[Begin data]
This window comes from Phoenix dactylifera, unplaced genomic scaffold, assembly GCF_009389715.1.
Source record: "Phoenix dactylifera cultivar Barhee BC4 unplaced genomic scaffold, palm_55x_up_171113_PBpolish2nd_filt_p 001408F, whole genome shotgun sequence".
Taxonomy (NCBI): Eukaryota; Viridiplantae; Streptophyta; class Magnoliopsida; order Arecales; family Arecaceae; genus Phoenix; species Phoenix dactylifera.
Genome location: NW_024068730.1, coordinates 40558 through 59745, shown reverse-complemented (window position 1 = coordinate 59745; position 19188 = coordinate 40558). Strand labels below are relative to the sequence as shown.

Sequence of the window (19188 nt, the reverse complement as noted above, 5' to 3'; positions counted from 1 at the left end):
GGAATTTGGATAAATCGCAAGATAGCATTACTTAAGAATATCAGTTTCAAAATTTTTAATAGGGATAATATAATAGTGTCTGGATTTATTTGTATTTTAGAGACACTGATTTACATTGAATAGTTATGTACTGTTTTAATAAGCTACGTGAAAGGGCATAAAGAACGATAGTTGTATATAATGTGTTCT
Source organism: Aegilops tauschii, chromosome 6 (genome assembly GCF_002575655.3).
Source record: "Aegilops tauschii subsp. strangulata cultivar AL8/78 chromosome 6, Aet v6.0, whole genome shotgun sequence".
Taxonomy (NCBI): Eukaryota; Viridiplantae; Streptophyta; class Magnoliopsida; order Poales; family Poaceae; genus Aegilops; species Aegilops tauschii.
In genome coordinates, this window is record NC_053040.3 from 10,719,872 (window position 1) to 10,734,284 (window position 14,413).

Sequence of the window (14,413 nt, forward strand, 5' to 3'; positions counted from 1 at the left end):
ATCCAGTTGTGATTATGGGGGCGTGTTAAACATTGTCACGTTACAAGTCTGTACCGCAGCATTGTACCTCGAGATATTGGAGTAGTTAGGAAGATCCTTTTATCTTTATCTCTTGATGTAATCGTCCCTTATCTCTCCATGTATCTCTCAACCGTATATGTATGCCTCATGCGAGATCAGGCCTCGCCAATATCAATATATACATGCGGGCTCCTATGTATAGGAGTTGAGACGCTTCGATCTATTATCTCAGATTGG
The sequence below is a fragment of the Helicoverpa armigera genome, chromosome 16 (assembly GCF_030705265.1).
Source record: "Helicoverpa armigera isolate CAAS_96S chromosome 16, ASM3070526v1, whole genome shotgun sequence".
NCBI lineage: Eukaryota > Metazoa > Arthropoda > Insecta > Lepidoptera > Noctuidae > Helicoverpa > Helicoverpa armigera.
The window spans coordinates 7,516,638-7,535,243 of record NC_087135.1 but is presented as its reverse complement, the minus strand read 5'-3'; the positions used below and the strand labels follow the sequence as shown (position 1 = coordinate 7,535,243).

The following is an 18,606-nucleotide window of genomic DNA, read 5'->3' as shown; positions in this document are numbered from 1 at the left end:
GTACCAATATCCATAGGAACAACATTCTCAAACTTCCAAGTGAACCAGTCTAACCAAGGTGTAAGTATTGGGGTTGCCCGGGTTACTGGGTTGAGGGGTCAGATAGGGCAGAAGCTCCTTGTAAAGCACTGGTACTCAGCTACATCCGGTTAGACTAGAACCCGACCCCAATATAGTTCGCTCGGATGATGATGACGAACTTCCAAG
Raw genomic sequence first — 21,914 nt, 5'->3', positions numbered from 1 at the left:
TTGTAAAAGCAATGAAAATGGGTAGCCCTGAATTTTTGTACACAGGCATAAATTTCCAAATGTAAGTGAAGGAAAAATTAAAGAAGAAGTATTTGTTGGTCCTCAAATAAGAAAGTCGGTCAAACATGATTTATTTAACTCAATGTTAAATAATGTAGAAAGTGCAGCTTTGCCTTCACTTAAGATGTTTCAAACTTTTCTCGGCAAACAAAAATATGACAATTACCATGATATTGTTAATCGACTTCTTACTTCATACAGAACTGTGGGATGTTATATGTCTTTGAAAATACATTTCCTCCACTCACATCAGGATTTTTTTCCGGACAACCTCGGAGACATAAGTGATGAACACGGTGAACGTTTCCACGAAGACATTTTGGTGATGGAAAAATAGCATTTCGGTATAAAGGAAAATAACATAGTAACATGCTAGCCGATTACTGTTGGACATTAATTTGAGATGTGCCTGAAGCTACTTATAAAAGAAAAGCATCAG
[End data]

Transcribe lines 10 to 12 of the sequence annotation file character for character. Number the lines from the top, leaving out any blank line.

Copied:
In genome coordinates, this window is record NC_053040.3 from 10,719,872 (window position 1) to 10,734,284 (window position 14,413).

Sequence of the window (14,413 nt, forward strand, 5' to 3'; positions counted from 1 at the left end):
ATCCAGTTGTGATTATGGGGGCGTGTTAAACATTGTCACGTTACAAGTCTGTACCGCAGCATTGTACCTCGAGATATTGGAGTAGTTAGGAAGATCCTTTTATCTTTATCTCTTGATGTAATCGTCCCTTATCTCTCCATGTATCTCTCAACCGTATATGTATGCCTCATGCGAGATCAGGCCTCGCCAATATCAATATATACATGCGGGCTCCTATGTATAGGAGTTGAGACGCTTCGATCTATTATCTCAGATTGG